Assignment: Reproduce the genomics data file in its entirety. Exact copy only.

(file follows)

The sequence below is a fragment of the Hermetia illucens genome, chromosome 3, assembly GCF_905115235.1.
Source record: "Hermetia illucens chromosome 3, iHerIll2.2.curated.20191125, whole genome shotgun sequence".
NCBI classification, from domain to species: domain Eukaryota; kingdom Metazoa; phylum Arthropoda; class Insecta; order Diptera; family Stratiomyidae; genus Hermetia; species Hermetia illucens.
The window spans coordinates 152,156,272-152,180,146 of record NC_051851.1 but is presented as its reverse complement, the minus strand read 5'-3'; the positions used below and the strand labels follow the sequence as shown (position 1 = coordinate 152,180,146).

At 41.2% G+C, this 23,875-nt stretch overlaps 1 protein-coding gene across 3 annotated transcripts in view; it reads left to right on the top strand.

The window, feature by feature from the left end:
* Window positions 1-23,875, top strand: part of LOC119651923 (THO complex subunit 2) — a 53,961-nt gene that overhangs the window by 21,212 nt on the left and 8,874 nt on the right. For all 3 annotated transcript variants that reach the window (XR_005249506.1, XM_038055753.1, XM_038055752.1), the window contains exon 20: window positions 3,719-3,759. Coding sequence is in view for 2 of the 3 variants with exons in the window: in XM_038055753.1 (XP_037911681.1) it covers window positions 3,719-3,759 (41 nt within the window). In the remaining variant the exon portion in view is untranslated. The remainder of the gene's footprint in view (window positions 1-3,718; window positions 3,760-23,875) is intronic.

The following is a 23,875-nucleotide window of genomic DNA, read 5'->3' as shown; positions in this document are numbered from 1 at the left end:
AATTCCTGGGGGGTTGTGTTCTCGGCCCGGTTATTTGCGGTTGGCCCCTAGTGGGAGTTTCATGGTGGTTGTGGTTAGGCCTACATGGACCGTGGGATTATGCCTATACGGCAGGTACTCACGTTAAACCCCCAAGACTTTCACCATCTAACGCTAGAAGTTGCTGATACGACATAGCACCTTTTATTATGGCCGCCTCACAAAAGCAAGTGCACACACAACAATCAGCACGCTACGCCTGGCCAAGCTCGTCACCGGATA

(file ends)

The sequence below is a fragment of the Hermetia illucens genome, chromosome 3, assembly GCF_905115235.1.
Source record: "Hermetia illucens chromosome 3, iHerIll2.2.curated.20191125, whole genome shotgun sequence".
NCBI classification, from domain to species: domain Eukaryota; kingdom Metazoa; phylum Arthropoda; class Insecta; order Diptera; family Stratiomyidae; genus Hermetia; species Hermetia illucens.
The window spans coordinates 152,156,272-152,180,146 of record NC_051851.1 but is presented as its reverse complement, the minus strand read 5'-3'; the positions used below and the strand labels follow the sequence as shown (position 1 = coordinate 152,180,146).

At 41.2% G+C, this 23,875-nt stretch overlaps 1 protein-coding gene across 3 annotated transcripts in view; it reads left to right on the top strand.

The window, feature by feature from the left end:
* Window positions 1-23,875, top strand: part of LOC119651923 (THO complex subunit 2) — a 53,961-nt gene that overhangs the window by 21,212 nt on the left and 8,874 nt on the right. For all 3 annotated transcript variants that reach the window (XR_005249506.1, XM_038055753.1, XM_038055752.1), the window contains exon 20: window positions 3,719-3,759. Coding sequence is in view for 2 of the 3 variants with exons in the window: in XM_038055753.1 (XP_037911681.1) it covers window positions 3,719-3,759 (41 nt within the window). In the remaining variant the exon portion in view is untranslated. The remainder of the gene's footprint in view (window positions 1-3,718; window positions 3,760-23,875) is intronic.

The following is a 23,875-nucleotide window of genomic DNA, read 5'->3' as shown; positions in this document are numbered from 1 at the left end:
AATTCCTGGGGGGTTGTGTTCTCGGCCCGGTTATTTGCGGTTGGCCCCTAGTGGGAGTTTCATGGTGGTTGTGGTTAGGCCTACATGGACCGTGGGATTATGCCTATACGGCAGGTACTCACGTTAAACCCCCAAGACTTTCACCATCTAACGCTAGAAGTTGCTGATACGACATAGCACCTTTTATTATGGCCGCCTCACAAAAGCAAGTGCACACACAACAATCAGCACGCTACGCCTGGCCAAGCTCGTCACCGGATA